The horse was carefully fitted with a special military saddle, designed to carry all the equipment with the least discomfort. It was built on a pair of felt-padded wooden "bars" which sat on either side of the horse's spine. These were joined by steel arches with a shaped leather seat laced between them. Across the front was strapped a rolled greatcoat and waterproof ground sheet. The man's blanket was usually spread under the saddle on top of the saddle blanket . Mess tin, canvas water bucket and nosebag with a day's grain ration for the horse, were slung at the back of the saddle. There was also a heel rope, removable length of picket line and a leather case with two horseshoes and nails. When fully loaded, the horses often carried between 130 and 150 kg, often for long distances, in searing heat, and without water for days at a stretch.

Horse and trooper of the ALH c. 1915

It’s no wonder many horses died – about 70,000 Australian horses during WWI.  It has been estimated that 1 million horses went to France between 1914 and 1918, and only 62,000 made it out alive. (WWI also killed some ten million fighting men, almost 800,000 of them British, and over 60,000 of the Australian, which was a lot considering 416.809 men enlisted, and from a population of fewer than five million. 156,000 Australians were also wounded, gassed, or taken prisoner).  Some horses didn’t even survive the trip to Egypt and Gallipoli, six weeks of sliding around decks or in cramped conditions below decks.  Once they arrived,  the cavalry horses faced rifles, bayonets and machine guns, but they generally survived better then the pack animals and the artillery horses and mules, who burdened with a load and stuck in mud and barbed wire up to their bellies.   Conditions were severe for all horses at the front though; they were killed by artillery fire, suffered from skin disorders, and were injured by poison gas. Horses eat constantly, and finding enough  food was a major issue, and many horses starved. Hundreds of thousands of horses died, and many more were treated at veterinary hospitals and sent back to the front.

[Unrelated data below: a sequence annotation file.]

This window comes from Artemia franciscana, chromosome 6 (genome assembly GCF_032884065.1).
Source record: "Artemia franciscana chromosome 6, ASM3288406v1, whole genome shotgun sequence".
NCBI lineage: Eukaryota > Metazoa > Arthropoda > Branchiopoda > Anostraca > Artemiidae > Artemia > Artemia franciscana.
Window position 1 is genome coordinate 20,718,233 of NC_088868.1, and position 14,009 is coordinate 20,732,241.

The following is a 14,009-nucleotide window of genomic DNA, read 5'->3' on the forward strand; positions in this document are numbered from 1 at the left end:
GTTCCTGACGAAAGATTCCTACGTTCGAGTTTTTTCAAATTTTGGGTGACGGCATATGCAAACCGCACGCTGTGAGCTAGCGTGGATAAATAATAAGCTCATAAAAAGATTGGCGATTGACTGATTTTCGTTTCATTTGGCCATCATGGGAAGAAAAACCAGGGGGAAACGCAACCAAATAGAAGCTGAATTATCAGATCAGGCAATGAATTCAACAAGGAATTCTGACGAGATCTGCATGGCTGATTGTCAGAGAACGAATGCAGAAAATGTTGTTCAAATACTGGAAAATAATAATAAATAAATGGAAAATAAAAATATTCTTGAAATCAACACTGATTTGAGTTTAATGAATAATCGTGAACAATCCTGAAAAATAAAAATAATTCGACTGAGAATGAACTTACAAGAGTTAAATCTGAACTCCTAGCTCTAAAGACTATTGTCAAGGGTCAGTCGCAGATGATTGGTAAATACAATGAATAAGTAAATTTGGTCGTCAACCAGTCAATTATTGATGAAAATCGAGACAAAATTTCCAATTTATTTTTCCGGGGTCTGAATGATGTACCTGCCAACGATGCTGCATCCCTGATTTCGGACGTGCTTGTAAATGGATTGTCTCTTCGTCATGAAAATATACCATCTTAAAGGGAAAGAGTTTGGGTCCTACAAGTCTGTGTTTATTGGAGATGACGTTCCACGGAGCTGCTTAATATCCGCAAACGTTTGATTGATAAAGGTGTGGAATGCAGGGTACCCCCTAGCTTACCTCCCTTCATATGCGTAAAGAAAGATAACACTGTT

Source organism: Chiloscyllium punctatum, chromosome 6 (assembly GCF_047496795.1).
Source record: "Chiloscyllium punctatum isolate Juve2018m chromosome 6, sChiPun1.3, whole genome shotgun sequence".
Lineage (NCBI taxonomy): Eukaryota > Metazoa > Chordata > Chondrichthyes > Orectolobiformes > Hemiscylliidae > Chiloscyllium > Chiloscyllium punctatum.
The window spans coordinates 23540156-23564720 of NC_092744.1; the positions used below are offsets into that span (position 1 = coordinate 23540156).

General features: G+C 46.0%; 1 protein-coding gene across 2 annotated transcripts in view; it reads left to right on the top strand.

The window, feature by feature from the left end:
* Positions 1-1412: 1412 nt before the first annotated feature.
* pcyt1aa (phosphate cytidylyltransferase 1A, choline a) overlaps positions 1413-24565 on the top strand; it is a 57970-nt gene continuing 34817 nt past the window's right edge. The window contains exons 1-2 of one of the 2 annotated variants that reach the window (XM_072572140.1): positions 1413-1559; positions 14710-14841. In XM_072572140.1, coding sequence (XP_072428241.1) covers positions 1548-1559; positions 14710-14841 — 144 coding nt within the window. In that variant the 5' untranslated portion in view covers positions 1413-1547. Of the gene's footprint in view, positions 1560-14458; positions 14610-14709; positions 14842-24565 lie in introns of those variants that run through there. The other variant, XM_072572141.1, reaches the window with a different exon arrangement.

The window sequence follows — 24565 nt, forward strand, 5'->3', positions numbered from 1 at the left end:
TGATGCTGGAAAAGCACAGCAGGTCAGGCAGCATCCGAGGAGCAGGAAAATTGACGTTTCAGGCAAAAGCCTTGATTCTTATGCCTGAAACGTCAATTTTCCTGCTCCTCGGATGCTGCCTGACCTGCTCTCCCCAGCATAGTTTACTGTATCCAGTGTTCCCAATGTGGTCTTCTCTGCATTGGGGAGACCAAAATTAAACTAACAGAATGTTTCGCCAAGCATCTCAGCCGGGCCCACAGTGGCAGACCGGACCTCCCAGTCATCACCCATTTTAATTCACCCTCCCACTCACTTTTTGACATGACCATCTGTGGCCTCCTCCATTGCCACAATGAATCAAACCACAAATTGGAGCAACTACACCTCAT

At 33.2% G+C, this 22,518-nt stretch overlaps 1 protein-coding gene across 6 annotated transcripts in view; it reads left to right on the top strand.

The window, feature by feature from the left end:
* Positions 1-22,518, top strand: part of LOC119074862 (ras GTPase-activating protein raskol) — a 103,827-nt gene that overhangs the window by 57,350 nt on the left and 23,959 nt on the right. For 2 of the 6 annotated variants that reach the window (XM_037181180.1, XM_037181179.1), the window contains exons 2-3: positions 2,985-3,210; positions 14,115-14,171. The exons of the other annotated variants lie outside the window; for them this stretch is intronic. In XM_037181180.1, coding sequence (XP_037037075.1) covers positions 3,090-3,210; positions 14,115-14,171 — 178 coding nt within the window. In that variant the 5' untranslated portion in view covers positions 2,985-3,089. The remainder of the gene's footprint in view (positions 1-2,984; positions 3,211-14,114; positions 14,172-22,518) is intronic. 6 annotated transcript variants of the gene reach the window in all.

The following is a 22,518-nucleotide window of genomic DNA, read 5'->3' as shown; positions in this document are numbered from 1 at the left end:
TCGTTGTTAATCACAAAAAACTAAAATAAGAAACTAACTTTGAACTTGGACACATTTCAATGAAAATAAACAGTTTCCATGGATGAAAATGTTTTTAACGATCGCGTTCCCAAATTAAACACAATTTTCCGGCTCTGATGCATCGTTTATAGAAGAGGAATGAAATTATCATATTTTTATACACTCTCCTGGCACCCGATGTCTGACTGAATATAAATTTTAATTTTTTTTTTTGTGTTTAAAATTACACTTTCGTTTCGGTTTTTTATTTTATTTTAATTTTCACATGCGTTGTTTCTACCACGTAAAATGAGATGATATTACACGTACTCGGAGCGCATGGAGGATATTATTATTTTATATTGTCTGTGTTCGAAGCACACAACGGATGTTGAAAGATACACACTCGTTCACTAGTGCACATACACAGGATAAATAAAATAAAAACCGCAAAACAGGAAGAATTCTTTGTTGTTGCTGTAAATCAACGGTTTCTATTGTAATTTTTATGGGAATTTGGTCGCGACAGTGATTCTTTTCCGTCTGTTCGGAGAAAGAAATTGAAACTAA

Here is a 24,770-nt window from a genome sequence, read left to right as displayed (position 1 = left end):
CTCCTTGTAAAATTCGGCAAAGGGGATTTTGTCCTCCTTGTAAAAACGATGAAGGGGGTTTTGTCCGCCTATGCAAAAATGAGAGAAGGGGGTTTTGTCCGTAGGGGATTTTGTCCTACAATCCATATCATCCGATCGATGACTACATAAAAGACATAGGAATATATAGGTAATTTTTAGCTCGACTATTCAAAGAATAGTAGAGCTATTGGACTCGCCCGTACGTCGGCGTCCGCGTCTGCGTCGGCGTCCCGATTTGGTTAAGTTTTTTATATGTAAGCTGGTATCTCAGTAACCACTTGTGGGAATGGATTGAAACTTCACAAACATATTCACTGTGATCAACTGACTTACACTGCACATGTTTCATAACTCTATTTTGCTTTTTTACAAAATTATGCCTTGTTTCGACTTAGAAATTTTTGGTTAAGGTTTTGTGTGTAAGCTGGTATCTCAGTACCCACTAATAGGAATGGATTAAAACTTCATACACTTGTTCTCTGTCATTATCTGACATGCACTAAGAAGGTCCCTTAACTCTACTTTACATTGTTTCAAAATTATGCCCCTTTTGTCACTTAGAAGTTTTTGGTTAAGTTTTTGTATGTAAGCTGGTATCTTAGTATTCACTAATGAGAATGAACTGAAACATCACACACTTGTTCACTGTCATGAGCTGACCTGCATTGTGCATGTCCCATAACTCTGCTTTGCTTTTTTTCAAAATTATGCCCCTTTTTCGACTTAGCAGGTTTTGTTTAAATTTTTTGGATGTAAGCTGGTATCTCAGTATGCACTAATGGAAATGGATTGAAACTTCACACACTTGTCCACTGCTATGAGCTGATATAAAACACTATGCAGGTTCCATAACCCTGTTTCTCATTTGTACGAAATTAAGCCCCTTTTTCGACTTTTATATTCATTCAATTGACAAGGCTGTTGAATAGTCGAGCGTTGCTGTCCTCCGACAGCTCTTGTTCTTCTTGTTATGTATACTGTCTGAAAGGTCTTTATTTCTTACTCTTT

British soldier wearing a Small Box Respirator, introduced in 1916, checking the gas masks of two horses pulling a service wagon.